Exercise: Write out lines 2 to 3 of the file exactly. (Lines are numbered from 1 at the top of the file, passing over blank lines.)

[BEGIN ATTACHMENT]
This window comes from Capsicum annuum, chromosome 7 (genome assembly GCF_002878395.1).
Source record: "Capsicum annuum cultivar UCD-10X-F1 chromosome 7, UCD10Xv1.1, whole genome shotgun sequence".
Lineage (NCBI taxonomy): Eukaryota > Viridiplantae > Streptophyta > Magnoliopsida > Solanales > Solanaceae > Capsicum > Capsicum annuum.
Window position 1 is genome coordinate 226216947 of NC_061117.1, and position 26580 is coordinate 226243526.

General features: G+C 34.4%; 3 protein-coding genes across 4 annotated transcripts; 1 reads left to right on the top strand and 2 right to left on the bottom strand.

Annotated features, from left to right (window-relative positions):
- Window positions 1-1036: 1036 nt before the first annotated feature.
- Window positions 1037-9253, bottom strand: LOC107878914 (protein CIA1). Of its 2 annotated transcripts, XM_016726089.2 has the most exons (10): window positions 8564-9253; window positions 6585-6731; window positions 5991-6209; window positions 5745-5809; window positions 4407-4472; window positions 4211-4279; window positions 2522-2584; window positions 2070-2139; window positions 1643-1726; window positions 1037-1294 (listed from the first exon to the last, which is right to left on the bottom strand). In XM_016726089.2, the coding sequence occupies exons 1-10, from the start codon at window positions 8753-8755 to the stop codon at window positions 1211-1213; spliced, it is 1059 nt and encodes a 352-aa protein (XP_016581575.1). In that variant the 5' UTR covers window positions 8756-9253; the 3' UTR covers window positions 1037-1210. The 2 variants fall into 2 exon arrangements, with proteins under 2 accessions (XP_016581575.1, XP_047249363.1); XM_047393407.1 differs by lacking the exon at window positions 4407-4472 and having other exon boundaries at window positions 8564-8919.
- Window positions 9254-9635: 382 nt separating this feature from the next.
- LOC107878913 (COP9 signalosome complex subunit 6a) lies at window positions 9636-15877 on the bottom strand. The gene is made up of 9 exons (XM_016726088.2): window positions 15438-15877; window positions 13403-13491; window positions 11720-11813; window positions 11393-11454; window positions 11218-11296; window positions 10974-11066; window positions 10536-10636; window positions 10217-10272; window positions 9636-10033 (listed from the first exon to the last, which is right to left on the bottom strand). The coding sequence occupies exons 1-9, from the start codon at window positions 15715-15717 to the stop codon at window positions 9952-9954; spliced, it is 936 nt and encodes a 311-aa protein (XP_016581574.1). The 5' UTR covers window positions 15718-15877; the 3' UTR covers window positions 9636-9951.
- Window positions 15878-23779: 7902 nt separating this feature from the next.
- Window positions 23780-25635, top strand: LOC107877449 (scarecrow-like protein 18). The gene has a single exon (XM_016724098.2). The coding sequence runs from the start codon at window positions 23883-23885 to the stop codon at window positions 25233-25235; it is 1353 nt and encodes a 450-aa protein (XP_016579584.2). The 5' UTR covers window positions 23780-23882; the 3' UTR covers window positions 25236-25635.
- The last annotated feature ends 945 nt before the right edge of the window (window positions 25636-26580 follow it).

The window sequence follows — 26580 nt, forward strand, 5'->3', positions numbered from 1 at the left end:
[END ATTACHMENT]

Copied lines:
Source record: "Capsicum annuum cultivar UCD-10X-F1 chromosome 7, UCD10Xv1.1, whole genome shotgun sequence".
Lineage (NCBI taxonomy): Eukaryota > Viridiplantae > Streptophyta > Magnoliopsida > Solanales > Solanaceae > Capsicum > Capsicum annuum.